• There may be a more limited number of majors available at some institutions and possibly less flexibility with changing majors. Your student should research fields of study carefully.
  • At many institutions, students apply to a program or major at the time that they apply to the institution. Your student may need to be very certain about what they want to study even before they apply and there may be less opportunity to explore interests.
  • Students studying abroad will need to be relatively independent and able to fend for themselves. Many institutions provide fewer services and individual guidance. Students may be more on their own.
  • The academic system is likely to be significantly different than in the U.S. Policies regarding class attendance, grading, general education requirements, exams and the nature of studying independently may work well for some students, but not all.
  • Schools may provide fewer opportunities for extracurricular activities such as sports, interest clubs, fraternities or sororities.
  • Your student needs to be prepared for a very different lifestyle – and remember that they may be surrounded by people whose first language is not English. Although many programs are taught in English, the general population may speak another language.
  • Your student will also need to consider the time and cost of returning home for visits or holidays.

What should you think about?

If your student is considering this option, it is important to have several discussions as a family and to gather as much information as possible.

  • Start the process as early as possible. There is much research to do and the process can be lengthy. Your student may need to provide a passport as part of the admission process, so begin with that.
  • Be sure to confirm that the program your student is considering is taught in English or that your student is fluent in the local language.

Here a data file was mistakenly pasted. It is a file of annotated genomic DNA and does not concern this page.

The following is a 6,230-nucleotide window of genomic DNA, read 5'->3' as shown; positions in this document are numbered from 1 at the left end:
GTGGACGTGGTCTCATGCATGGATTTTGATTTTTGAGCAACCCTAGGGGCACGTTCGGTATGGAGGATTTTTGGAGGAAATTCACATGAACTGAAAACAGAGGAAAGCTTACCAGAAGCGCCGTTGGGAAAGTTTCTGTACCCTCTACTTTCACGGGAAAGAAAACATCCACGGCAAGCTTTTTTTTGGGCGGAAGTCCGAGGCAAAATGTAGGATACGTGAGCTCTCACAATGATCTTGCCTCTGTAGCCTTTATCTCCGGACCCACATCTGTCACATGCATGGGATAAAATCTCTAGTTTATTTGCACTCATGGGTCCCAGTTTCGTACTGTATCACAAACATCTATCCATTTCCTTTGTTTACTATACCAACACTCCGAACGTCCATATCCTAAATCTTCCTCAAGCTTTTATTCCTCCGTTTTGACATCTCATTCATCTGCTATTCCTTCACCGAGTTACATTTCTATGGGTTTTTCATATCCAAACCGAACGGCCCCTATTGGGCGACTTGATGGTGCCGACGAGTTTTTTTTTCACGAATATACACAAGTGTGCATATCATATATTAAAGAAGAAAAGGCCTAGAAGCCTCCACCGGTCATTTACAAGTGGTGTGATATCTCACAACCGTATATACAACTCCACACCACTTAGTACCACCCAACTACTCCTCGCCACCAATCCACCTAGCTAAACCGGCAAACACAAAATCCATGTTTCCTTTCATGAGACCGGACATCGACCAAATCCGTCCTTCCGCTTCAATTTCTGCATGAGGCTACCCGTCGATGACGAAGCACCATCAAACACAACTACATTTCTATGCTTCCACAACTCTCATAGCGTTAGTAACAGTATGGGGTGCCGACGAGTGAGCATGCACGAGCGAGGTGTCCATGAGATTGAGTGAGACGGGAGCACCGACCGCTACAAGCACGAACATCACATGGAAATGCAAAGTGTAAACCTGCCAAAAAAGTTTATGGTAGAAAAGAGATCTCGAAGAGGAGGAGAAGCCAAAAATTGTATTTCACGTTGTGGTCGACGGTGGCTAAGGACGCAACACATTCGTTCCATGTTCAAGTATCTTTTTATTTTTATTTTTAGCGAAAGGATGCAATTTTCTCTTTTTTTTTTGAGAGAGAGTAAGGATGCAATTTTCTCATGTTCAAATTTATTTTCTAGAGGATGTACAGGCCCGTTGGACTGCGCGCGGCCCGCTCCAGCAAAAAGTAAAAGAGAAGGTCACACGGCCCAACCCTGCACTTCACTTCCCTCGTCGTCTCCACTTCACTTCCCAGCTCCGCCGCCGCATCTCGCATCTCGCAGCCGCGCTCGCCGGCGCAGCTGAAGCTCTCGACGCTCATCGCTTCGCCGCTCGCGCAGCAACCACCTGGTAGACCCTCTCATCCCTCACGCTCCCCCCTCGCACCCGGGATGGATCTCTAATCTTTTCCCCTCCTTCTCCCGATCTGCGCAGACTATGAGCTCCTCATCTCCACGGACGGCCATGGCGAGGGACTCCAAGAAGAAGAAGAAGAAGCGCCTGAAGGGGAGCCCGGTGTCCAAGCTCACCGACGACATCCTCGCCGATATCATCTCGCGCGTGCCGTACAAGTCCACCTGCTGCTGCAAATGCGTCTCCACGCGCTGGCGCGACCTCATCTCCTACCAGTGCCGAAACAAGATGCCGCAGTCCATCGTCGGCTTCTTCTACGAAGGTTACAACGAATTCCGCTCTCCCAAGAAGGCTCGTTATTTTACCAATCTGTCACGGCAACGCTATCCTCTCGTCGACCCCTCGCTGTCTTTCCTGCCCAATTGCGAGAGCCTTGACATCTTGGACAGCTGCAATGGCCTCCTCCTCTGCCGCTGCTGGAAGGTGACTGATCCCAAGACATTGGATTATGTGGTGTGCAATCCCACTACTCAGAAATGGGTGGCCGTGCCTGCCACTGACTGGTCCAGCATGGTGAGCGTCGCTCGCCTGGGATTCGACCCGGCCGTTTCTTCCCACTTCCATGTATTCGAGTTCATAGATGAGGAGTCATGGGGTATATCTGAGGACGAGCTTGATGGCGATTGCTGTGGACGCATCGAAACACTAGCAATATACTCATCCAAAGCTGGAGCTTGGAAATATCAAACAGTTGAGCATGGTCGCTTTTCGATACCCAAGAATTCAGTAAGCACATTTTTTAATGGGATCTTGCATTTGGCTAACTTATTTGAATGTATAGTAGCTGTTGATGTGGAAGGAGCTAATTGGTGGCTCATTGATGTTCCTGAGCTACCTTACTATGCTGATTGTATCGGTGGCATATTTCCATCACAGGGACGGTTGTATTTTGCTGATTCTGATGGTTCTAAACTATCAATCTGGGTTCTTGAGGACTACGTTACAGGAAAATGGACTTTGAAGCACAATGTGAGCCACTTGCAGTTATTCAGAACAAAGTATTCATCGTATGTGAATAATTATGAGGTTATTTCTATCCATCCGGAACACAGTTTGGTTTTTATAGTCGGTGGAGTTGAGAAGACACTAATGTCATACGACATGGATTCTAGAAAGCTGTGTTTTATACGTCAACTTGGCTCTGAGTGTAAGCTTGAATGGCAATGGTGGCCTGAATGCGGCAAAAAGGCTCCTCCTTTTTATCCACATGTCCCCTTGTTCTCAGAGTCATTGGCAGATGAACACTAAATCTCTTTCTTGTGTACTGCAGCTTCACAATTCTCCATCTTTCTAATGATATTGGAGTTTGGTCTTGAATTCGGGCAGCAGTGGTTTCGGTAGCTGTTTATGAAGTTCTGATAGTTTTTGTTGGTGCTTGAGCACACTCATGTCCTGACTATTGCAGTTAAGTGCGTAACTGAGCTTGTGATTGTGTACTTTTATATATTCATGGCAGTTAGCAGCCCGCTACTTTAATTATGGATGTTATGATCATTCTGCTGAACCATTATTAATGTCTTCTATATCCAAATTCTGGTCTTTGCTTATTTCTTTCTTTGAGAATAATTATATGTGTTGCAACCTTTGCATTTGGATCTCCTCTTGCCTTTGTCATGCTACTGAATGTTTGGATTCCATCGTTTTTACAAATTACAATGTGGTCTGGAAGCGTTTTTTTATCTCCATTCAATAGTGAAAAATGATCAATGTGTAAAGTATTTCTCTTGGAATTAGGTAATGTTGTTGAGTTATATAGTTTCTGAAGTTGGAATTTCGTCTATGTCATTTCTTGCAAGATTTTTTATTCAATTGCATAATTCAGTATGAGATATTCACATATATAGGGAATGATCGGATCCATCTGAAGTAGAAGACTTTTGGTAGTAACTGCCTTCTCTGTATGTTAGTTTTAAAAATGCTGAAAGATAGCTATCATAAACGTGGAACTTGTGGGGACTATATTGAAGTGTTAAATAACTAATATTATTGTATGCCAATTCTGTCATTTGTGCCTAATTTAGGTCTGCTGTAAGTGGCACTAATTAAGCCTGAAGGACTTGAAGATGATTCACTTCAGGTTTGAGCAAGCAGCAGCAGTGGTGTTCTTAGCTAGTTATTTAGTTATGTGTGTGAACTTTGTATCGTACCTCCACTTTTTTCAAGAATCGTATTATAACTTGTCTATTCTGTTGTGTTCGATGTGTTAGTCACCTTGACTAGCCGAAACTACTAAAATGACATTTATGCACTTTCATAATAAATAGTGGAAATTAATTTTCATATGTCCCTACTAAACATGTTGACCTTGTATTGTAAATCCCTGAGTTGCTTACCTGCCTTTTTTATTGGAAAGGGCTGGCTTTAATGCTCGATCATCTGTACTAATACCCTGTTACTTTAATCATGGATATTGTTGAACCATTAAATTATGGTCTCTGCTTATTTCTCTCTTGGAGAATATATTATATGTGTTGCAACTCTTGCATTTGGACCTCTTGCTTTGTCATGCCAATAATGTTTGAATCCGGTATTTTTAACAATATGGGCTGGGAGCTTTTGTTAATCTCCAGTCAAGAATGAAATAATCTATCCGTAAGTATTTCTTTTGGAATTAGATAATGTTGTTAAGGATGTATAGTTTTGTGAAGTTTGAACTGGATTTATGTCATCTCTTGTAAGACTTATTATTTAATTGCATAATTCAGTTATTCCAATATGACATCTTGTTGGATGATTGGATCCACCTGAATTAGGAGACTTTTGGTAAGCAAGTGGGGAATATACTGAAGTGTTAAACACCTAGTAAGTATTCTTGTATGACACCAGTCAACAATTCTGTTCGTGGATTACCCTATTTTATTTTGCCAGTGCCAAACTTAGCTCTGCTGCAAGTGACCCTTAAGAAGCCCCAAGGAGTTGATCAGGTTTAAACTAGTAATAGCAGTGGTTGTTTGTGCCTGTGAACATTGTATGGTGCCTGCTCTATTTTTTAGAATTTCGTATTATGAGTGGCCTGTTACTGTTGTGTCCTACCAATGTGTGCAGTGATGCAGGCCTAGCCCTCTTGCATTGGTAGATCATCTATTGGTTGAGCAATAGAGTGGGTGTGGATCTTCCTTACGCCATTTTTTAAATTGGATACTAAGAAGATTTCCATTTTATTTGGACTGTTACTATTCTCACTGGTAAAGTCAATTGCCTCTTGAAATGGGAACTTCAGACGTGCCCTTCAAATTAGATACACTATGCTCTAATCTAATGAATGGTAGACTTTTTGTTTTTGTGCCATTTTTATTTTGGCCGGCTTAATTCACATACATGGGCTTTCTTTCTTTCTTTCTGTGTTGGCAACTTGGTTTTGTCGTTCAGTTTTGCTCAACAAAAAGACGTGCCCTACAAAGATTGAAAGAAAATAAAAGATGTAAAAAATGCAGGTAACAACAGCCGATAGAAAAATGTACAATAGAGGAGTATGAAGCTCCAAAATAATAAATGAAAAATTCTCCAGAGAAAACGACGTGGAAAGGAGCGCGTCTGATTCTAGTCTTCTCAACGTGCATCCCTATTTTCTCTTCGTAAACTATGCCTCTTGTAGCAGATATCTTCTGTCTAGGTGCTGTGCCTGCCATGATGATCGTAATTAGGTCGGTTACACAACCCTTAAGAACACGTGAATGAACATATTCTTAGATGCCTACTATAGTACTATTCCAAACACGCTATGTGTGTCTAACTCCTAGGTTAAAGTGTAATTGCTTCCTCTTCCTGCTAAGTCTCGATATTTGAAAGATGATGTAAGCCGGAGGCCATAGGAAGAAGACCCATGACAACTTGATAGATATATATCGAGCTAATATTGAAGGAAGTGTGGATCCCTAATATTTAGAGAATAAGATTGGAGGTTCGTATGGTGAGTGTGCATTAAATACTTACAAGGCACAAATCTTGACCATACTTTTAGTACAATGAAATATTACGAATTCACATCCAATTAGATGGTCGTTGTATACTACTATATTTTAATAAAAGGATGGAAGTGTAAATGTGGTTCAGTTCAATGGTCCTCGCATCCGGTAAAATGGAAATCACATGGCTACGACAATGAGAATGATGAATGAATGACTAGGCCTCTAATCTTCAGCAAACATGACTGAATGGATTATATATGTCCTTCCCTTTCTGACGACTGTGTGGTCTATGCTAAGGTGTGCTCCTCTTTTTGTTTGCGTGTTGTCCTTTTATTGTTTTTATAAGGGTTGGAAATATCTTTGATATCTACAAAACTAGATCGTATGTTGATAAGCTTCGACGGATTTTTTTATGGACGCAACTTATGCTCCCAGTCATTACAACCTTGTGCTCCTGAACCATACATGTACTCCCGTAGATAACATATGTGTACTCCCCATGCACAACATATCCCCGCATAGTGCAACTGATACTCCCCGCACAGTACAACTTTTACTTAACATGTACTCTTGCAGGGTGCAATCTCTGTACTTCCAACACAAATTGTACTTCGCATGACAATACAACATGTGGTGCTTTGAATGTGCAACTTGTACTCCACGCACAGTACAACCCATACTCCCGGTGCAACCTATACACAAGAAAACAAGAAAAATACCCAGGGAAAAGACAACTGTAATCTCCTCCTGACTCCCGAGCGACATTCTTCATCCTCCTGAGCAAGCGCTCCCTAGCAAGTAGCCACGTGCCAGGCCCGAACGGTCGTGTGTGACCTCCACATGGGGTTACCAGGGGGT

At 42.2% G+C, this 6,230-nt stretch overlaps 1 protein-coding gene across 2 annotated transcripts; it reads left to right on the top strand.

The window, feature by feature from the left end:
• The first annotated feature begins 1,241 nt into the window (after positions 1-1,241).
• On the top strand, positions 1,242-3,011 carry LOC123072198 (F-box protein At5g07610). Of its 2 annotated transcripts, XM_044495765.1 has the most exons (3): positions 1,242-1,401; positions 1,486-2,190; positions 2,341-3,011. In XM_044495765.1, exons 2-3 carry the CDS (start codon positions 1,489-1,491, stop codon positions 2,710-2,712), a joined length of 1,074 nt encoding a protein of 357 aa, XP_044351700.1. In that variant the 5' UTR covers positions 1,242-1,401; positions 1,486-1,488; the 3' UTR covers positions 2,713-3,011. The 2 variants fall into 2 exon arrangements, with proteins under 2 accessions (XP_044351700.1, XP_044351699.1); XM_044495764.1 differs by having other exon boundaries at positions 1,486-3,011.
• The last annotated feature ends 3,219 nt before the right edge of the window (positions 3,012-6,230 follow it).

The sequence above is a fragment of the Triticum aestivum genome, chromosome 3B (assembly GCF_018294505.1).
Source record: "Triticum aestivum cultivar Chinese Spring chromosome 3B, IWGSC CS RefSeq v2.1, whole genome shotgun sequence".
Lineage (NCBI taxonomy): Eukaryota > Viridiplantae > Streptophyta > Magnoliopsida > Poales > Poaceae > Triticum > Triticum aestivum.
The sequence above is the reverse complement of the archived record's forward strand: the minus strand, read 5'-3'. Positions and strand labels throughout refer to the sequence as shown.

• If your student has learning differences or a physical challenge, be sure to check on possible accommodations. At some schools the options may be fewer.
  • Be sure to check on the school’s accreditation. This is especially important if your student is considering a graduate degree. Accrediting agencies may be different in each country, so this may also take extra research.
  • Don’t close the door to standard options closer to home. Consider applying to colleges in the United States as well “just in case.”
  • Be sure to check on the cost of living in the country your student is considering. Although tuition may be significantly lower, living expenses may be much higher. (This is true, for instance in Norway.)

The lists of advantages and of disadvantages for earning a degree overseas are long and there is a lot to think about. Obviously, this can be just the right decision for some students and a terrible move for others. Work to help your student decide what may be best for them.

It’s a different path. It’s a big world! Be open to the adventure!

Here are a couple of websites that may be helpful as you get started. College Parent Central has not connections with these sites and we do not endorse them. They are provided for informational purposes only.

Institute of International Education

Beyond the States

Bachelors Portal

Related articles:

Understanding Why Your Son or Daughter Wants to Study Abroad

Helping Your College Student Prepare to Study Abroad

What Parents Can Do to Support Their College Student Studying Abroad

Helping Your College Study Abroad Student Stay Safe